Rectal Foreign Bodies Workup

Updated: Dec 28, 2015
  • Author: David W Munter, MD, MBA; Chief Editor: Steven C Dronen, MD, FAAEM  more...
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Workup

Laboratory Studies

Laboratory studies generally do not add much useful information in the acute presentation. A hematocrit may be useful if bleeding is present. Obtain a white blood cell (WBC) count with differential when infection is suspected.

For patients who are operative candidates (eg, patients who show signs of peritonitis, sepsis, or perforation or who have rectal foreign bodies that cannot be removed in the emergency department), obtain routine preoperative laboratory studies.

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Radiography

A flat plate radiograph of the abdomen or pelvis is indicated. The foreign object can be identified and localized in most cases (see the images below). A lateral pelvic film sometimes gives additional information regarding the orientation of the foreign body, particularly whether its position is high- or low-lying. An upright chest radiograph is indicated if perforation is suspected. If concerns arise about perforation or abscess, computed tomography is indicated.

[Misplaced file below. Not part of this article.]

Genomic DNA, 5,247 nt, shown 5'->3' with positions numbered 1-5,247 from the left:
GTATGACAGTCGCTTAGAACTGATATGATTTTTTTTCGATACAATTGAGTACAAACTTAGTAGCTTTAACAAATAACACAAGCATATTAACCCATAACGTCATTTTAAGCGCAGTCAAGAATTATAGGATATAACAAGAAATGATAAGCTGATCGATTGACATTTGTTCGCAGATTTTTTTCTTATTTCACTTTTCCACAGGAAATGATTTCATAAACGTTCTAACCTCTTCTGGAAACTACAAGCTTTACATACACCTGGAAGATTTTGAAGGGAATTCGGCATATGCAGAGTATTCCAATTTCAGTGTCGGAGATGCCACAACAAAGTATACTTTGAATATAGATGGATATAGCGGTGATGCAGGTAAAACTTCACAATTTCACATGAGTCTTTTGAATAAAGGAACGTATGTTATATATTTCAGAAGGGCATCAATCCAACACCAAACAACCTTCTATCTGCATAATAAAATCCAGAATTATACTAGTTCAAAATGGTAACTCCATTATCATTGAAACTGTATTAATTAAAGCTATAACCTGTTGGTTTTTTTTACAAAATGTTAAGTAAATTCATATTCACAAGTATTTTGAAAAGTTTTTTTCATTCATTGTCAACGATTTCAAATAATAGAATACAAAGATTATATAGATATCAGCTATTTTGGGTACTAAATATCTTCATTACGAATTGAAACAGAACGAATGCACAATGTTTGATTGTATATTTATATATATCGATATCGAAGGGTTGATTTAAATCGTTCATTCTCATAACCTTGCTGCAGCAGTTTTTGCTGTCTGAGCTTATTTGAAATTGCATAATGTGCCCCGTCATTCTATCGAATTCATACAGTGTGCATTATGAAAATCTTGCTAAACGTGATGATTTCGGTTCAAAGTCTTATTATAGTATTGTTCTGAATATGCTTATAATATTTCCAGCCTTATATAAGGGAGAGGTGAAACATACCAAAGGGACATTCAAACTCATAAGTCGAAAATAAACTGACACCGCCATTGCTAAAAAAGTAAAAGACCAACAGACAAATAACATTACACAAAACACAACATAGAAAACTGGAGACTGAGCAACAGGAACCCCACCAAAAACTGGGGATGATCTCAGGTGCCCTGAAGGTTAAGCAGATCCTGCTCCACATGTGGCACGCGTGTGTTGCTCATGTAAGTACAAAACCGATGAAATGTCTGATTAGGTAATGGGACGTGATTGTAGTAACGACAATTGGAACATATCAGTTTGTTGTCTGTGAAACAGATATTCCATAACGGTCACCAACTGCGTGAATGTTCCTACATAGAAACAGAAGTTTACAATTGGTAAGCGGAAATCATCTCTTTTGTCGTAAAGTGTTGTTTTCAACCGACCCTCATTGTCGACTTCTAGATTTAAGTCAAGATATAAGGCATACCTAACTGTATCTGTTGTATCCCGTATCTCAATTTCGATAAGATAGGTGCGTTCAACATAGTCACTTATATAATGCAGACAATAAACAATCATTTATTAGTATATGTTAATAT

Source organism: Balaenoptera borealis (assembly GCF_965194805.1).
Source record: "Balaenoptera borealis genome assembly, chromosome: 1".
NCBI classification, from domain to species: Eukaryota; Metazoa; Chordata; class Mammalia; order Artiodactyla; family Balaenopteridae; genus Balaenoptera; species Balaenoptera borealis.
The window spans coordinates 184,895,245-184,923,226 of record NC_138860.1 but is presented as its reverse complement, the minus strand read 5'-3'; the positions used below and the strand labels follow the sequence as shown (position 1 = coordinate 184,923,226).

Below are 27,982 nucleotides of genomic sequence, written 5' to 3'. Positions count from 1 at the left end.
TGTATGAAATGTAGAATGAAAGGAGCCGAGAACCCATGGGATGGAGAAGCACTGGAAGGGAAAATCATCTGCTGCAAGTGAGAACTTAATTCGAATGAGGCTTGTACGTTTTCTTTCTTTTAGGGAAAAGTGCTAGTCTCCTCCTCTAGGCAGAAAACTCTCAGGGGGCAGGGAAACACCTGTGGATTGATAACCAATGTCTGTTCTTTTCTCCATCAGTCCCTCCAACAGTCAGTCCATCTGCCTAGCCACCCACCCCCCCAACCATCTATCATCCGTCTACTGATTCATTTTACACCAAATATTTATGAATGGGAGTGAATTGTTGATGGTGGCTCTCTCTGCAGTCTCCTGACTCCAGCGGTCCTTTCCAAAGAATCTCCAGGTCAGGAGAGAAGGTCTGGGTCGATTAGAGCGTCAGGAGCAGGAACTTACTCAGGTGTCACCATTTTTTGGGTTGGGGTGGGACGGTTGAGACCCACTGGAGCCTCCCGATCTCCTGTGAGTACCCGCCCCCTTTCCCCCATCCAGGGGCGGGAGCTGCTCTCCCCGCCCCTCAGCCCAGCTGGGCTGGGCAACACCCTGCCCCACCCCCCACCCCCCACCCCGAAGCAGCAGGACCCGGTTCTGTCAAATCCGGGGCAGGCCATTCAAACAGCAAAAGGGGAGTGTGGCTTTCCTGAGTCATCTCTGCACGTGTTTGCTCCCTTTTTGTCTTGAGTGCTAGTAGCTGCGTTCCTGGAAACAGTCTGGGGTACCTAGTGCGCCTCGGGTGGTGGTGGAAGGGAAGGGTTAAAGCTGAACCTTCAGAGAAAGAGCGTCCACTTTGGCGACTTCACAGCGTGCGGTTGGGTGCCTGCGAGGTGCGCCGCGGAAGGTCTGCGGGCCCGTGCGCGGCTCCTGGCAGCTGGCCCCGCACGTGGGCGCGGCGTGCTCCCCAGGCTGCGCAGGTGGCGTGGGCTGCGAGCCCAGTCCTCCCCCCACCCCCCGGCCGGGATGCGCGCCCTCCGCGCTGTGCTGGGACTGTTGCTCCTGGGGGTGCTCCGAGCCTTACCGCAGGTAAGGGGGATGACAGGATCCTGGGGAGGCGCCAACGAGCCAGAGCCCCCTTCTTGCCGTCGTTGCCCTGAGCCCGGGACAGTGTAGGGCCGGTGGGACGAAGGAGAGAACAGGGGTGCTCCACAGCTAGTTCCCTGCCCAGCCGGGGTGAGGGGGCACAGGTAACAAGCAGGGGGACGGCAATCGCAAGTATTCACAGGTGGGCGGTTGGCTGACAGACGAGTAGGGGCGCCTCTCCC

Typical appearance of a vibrator in the rectum. Typical appearance of a vibrator in the rectum.
Vibrator in the rectum. The patient attempted self Vibrator in the rectum. The patient attempted self-removal with a pair of salad tongs, which also became lodged, resulting in two rectal foreign bodies. Multiple attempts at self-removal are typical in patients with rectal foreign bodies.
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